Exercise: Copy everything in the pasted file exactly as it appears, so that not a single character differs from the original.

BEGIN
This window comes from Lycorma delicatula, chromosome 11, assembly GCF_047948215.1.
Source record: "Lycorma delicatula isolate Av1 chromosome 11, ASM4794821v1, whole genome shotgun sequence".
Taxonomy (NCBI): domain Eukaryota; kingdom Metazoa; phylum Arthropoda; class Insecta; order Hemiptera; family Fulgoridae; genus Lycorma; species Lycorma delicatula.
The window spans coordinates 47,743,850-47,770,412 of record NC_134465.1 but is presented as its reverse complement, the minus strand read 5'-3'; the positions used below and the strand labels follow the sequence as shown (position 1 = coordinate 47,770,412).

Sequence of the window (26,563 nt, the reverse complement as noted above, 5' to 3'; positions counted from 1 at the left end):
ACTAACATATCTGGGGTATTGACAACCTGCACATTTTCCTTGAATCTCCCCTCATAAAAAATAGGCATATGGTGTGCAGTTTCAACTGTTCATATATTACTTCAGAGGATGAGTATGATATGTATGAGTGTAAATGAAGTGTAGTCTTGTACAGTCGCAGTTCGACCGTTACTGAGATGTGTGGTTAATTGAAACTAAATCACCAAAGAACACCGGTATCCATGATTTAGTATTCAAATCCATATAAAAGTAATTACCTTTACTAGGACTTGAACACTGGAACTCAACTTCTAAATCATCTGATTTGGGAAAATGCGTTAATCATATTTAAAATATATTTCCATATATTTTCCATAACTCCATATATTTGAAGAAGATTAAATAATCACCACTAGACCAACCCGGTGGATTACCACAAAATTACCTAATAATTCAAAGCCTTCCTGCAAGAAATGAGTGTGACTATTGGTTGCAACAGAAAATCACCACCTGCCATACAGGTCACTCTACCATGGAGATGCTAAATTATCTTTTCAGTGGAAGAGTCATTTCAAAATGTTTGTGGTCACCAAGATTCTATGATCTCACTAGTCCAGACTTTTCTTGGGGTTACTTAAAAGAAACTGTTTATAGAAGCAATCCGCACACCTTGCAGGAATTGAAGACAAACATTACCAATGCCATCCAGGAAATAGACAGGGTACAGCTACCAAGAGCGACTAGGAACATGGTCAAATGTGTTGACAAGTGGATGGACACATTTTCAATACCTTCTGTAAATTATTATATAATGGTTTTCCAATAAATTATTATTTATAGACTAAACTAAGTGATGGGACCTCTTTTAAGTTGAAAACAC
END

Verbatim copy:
This window comes from Lycorma delicatula, chromosome 11, assembly GCF_047948215.1.
Source record: "Lycorma delicatula isolate Av1 chromosome 11, ASM4794821v1, whole genome shotgun sequence".
Taxonomy (NCBI): domain Eukaryota; kingdom Metazoa; phylum Arthropoda; class Insecta; order Hemiptera; family Fulgoridae; genus Lycorma; species Lycorma delicatula.
The window spans coordinates 47,743,850-47,770,412 of record NC_134465.1 but is presented as its reverse complement, the minus strand read 5'-3'; the positions used below and the strand labels follow the sequence as shown (position 1 = coordinate 47,770,412).

Sequence of the window (26,563 nt, the reverse complement as noted above, 5' to 3'; positions counted from 1 at the left end):
ACTAACATATCTGGGGTATTGACAACCTGCACATTTTCCTTGAATCTCCCCTCATAAAAAATAGGCATATGGTGTGCAGTTTCAACTGTTCATATATTACTTCAGAGGATGAGTATGATATGTATGAGTGTAAATGAAGTGTAGTCTTGTACAGTCGCAGTTCGACCGTTACTGAGATGTGTGGTTAATTGAAACTAAATCACCAAAGAACACCGGTATCCATGATTTAGTATTCAAATCCATATAAAAGTAATTACCTTTACTAGGACTTGAACACTGGAACTCAACTTCTAAATCATCTGATTTGGGAAAATGCGTTAATCATATTTAAAATATATTTCCATATATTTTCCATAACTCCATATATTTGAAGAAGATTAAATAATCACCACTAGACCAACCCGGTGGATTACCACAAAATTACCTAATAATTCAAAGCCTTCCTGCAAGAAATGAGTGTGACTATTGGTTGCAACAGAAAATCACCACCTGCCATACAGGTCACTCTACCATGGAGATGCTAAATTATCTTTTCAGTGGAAGAGTCATTTCAAAATGTTTGTGGTCACCAAGATTCTATGATCTCACTAGTCCAGACTTTTCTTGGGGTTACTTAAAAGAAACTGTTTATAGAAGCAATCCGCACACCTTGCAGGAATTGAAGACAAACATTACCAATGCCATCCAGGAAATAGACAGGGTACAGCTACCAAGAGCGACTAGGAACATGGTCAAATGTGTTGACAAGTGGATGGACACATTTTCAATACCTTCTGTAAATTATTATATAATGGTTTTCCAATAAATTATTATTTATAGACTAAACTAAGTGATGGGACCTCTTTTAAGTTGAAAACAC